Check out the list below for the list of what's new in BlackBerry 10.2.1. We've tracked down all of the updates that we could find and listed them here. Keep in mind there may be a few more here and there, but these are all of the major ones for this update. And be sure to hit up our master BlackBerry 10 change log for a full look of how things have changed since we first reviewed BlackBerry 10.

What apps are missing in BlackBerry World?

What apps are missing in BlackBerry World?

Last week our friends over at Windows Phone Central asked their readers what apps are missing in the Windows Phone Store? As you may expect, the post got a big response. Like BlackBerry, while there has been solid growth in their app catalog, there's still a gap in apps compared to iOS and Android. 

With the upcoming rollout of BlackBerry OS 10.2.1 beginning on January 28th, BlackBerry 10 users will have the ability to install Android apps (.apk files) directly onto their device. This will go a long way in solving the app needs of BlackBerry 10 users. As explained in our BlackBerry 10.2.1 FAQ, this doesn't mean Google Play will run natively on BlackBerry 10, but even without that support there will be plenty of ways in which users will be able to get these Android apps onto their phone. 

As 10.2.1 officially rolls out, we'll be providing lots of guidance around here to help BlackBerry owners find their way to the Android apps they want.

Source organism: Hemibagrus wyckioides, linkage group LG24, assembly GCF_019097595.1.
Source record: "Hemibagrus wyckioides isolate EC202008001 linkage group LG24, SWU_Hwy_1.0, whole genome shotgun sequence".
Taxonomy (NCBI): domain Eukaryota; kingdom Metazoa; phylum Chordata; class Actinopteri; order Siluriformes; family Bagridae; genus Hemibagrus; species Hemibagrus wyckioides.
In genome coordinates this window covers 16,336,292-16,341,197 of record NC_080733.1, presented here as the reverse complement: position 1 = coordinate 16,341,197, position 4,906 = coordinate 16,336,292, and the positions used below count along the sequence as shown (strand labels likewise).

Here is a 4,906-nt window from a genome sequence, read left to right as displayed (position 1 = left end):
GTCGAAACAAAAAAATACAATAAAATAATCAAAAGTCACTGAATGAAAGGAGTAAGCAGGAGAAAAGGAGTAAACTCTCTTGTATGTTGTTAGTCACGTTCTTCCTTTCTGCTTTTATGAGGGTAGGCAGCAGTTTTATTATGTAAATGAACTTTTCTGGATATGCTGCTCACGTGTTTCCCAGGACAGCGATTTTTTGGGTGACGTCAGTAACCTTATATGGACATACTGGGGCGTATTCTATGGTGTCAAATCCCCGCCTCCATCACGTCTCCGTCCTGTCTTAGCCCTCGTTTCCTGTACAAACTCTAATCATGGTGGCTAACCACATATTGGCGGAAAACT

In the meantime though, I want to know which apps you're currently missing the most in BlackBerry World? Or phrased another way, which Android apps are you looking forward to installing the most on your BB10 phone (that you ultimately would like to see come to BlackBerry World too)? 

Give me your full list of must-have apps that you can't currently (officially) get in the comments!

BlackBerry Will Rise again in 2014

Rise Again!

He's BaCK! CrackBerry's J_Caloy, who previously posted the infamous I Hate My BlackBerry Z10 and follow up Why I Still Hate My BlackBerry Z10 videos, today posted a new commercial to his youtube channel.

This one is called BlackBerry Will Rise. You can watch it above. Watch it carefully. This kid has mad card skillz. 

Bring the Z30 to AT&T!

I love it when the BlackBerry community takes action, and that's exactly what's happening this week. Nick Cooper (@Nickc1307 on the twitters) wants to buy a BlackBerry Z30 from his carrier, AT&T.

Of course, AT&T is not currently selling the BlackBerry Z30. To date, the 5" touchscreen BlackBerry 10 phone has been a Verizon exclusive and there has been no real indication that is going to change anytime soon.

So while it may not help, it certainly won't hurt to let them know you'd love to see the Z30 come to AT&T too. Be sure to jump over to petitions24 at the link below and sign the petition. Let's do this!

Sign the Bring the Z30 to AT&T Petition!

Tango and Cash

Last week, following our CES interview with BlackBerry CEO John Chen, I joined Rene Ritchie for a Vector podcast to talk about What's going to Happen to BlackBerry.

What transpired was "90 minutes of podcast magic", as we dove through various topics, picking up the conversation from our last Vector podcast on What Happened to BlackBerry.

I highly suggest listening to the show, but if you're more the scan and read type, we took the liberty of having the podcast transcribed. What follows is 15,000 words of raw BlackBerry talk. I did some minor edits here and there just to clean up bad transcriptions and cut out some of the non-value added banter. Happy reading!!

BlackBerry knocks Knox in its latest blog post, reminding customers Samsung's vaults have faults

John Sims is BlackBerry's newly-appointed President of Global Enterprise Services, and he's wasting no time in letting customers know why BlackBerry trumps the competition in managing mobile devices in enterprise.